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Pediatric Hearing Loss: Overview

About Cameron Smith

Cameron Smith is a high school senior attending Beverly Hills High School in Los Angeles, California. Cameron has gained invaluable experience as the president of the Medical Science Academy at his school as well as a teen volunteer at Cedars-Sinai Medical Center. He is also on the school’s soccer, track, and robotics teams. Cameron researched and wrote this article as part of the Medical Scholars Program through the Osborne Head and Neck Foundation.

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About Ronen Nazarian

Dr. Ronen Nazarian is the Director of Otology and Hearing Disorders at Osborne Head and Neck Institute in Los Angeles, CA. Dr. Nazarian specializes in treating hearing and balance disorders. He is board-certified in Otolaryngology-Head and Neck Surgery and has completed fellowship training in Otology and Skull Base Surgery.

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My infant has hearing loss, what is the first step to restoring any sense of hearing?

Most newborns are screened for hearing loss before they leave the hospital. Discovering your infant has hearing loss can be emotionally challenging. In these situations, it is imperative that you act quickly because an infant’s brain develops rapidly, particularly the areas that interpret speech and complex sounds. The first step in this process usually involves evaluation of the type and severity of hearing loss. An otologist or audiologist is the appropriate medical professional to confirm or rule out hearing loss.

Frequent causes of hearing loss in newborns

  • Physiological congenital deformities
  • Absence of hair receptor cells in the inner ear
  • Prematurity
  • Maternal ototoxic infections passed on during pregnancy

infant-hearing-loss

My child has conductive hearing loss, what are my options?

Conductive hearing loss refers to hearing loss that is caused by a problem or obstruction in the outer and/or middle ear that is preventing sound from reaching the inner ear. This type of hearing loss can be treated with a range of options, depending on what is preventing or obstructing the normal conduction of sound through the ear canal. For example, if excess earwax has accumulated within the outer ear, simple in office earwax management could restore a newborn’s hearing. Another relatively common cause of impaired hearing loss in infants is an infection of the middle ear (otitis media), which can be treated with basic antibiotics. In more advanced cases, hearing aids can improve function in children with mild to moderate hearing loss. In cases of severe conductive hearing loss, hearing loss may be too profound for a traditional hearing aid to be effective. In these cases, a cochlear implant would be more appropriate.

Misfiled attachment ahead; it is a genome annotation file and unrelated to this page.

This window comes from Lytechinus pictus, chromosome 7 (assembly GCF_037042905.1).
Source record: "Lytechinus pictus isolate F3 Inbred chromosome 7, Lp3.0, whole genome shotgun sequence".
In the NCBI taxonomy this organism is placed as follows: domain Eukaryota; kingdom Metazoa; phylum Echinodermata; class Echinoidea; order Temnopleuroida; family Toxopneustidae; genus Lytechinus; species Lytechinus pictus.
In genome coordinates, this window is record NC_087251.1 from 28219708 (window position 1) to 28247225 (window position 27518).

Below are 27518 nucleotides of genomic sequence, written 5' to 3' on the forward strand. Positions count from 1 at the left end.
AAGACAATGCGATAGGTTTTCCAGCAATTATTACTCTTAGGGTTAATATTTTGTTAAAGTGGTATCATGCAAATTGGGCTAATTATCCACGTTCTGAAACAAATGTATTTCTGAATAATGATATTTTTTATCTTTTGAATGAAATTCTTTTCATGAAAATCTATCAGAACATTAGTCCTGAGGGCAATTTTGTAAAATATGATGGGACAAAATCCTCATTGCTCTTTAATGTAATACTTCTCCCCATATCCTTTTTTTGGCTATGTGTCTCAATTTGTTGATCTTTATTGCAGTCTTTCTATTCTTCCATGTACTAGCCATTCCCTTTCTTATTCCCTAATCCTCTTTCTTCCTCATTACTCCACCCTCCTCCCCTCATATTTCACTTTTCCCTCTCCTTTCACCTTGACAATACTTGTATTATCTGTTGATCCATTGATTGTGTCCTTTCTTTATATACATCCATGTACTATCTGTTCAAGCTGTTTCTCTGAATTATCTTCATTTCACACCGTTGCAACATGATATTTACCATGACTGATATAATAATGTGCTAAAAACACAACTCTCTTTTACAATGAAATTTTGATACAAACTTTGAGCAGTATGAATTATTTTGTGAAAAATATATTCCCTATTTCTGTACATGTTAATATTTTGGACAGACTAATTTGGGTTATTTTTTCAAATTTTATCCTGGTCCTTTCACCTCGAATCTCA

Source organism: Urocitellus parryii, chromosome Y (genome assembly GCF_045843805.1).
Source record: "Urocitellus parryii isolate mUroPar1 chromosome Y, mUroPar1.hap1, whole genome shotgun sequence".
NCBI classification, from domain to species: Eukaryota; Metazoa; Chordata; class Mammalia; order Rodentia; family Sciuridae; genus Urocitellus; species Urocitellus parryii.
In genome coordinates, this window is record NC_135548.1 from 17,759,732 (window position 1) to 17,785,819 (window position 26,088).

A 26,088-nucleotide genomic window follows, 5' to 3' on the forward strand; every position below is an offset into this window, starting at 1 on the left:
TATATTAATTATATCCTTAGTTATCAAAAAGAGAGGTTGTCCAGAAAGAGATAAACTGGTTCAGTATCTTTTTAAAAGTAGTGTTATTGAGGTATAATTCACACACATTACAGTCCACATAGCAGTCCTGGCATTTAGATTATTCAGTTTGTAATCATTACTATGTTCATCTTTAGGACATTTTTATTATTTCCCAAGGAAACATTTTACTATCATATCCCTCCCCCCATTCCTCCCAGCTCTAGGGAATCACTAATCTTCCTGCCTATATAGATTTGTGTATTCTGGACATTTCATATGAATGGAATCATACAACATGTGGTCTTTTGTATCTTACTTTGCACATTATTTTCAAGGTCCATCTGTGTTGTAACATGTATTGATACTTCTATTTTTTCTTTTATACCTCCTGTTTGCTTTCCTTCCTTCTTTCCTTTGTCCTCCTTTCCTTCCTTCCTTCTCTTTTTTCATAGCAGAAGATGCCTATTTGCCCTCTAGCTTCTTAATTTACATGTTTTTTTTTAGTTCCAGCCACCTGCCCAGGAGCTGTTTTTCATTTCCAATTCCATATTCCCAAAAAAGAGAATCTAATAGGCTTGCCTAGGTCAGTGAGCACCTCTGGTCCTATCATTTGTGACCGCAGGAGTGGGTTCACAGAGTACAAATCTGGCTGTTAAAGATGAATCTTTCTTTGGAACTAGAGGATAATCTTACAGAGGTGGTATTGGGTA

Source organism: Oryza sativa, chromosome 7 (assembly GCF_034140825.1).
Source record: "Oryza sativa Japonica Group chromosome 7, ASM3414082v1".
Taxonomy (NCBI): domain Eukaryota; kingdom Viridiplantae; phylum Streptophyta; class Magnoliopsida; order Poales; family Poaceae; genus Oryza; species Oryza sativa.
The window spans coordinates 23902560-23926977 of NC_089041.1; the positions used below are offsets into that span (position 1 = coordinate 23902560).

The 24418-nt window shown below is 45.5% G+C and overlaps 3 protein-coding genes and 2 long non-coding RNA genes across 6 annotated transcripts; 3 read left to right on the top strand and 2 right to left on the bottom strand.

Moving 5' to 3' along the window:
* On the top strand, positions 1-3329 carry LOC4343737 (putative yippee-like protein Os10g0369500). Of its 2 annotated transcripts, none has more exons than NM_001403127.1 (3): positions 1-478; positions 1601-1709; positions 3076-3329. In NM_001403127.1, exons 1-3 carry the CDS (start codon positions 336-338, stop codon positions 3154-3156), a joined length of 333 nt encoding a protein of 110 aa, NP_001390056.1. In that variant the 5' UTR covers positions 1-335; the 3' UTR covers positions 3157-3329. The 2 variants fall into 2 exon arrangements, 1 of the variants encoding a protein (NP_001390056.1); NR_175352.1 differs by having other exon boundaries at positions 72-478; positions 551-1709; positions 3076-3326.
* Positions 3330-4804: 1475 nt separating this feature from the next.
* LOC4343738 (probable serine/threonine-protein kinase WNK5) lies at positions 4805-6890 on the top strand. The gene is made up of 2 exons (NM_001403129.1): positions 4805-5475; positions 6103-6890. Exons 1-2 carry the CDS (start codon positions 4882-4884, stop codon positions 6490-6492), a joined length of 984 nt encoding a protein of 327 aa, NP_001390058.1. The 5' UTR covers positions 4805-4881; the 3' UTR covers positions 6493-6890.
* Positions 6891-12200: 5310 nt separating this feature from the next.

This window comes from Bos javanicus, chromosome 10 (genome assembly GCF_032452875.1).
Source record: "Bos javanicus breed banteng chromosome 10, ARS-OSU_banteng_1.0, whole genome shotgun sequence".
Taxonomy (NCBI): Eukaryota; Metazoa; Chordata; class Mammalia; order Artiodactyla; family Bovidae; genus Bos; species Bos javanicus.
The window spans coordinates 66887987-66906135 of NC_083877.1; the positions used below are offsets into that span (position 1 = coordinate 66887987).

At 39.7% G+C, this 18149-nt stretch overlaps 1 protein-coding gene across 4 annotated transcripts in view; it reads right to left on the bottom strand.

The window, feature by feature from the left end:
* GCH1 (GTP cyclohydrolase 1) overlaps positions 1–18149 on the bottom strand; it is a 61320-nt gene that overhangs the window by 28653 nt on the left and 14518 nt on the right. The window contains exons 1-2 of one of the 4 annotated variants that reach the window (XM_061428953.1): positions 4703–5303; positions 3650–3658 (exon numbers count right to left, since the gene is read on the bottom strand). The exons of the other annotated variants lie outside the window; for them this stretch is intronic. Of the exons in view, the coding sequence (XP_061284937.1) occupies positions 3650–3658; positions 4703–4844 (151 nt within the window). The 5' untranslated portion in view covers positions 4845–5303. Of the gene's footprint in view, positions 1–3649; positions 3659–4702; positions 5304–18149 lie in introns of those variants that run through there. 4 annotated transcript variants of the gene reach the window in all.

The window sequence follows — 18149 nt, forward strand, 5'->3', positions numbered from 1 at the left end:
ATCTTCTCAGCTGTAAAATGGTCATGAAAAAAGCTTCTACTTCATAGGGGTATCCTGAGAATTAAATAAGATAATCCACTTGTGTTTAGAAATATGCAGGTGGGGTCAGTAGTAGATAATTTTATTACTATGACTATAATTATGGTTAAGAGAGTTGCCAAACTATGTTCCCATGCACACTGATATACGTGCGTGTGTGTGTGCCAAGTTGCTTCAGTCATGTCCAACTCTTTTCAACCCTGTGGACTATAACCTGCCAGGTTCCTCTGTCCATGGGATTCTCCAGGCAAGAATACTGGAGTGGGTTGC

My child has sensorineural hearing loss, what are my options?

Sensorineural hearing loss is usually caused by damage or absence of special sensory hair receptor cells in the cochlea or damage to the auditory nerve. This form of hearing loss is typically permanent and results in mild to profound hearing loss. Treatment for mild to moderate cases include hearing aids and profound cases usually require evaluation for a cochlear implant.

How soon should I seek evaluation and treatment?

It is imperative that you act quickly, as waiting too long could result in your child having severe language comprehension disabilities. Currently the FDA allows children to get cochlear implants as soon as they are 12 months old. Early intervention allows your child to develop normal language and communication skills. At a certain point, typically around age six, the regions of the brain typically devoted to critical speech and language comprehension are repurposed for other skills; at this point, it is unlikely the child will ever fully comprehend speech, but will be able to hear and interpret sounds like an individual with normal hearing.

Pediatric hearing loss should be promptly evaluated and treated by a qualified otologist. Otology is a subspecialty of otolaryngology (ENT). These physicians are experts at evaluating and diagnosing conditions of hearing and balance.

To learn more about hearing loss, please visit: www.ohni.org.

Contact a Physician at Osborne Head & Neck Institute

If you would like to speak with one of our physicians regarding this issue or another ear, nose, throat problem; or have other questions or concerns, please complete the contact form below or call us at 310-657-0123.

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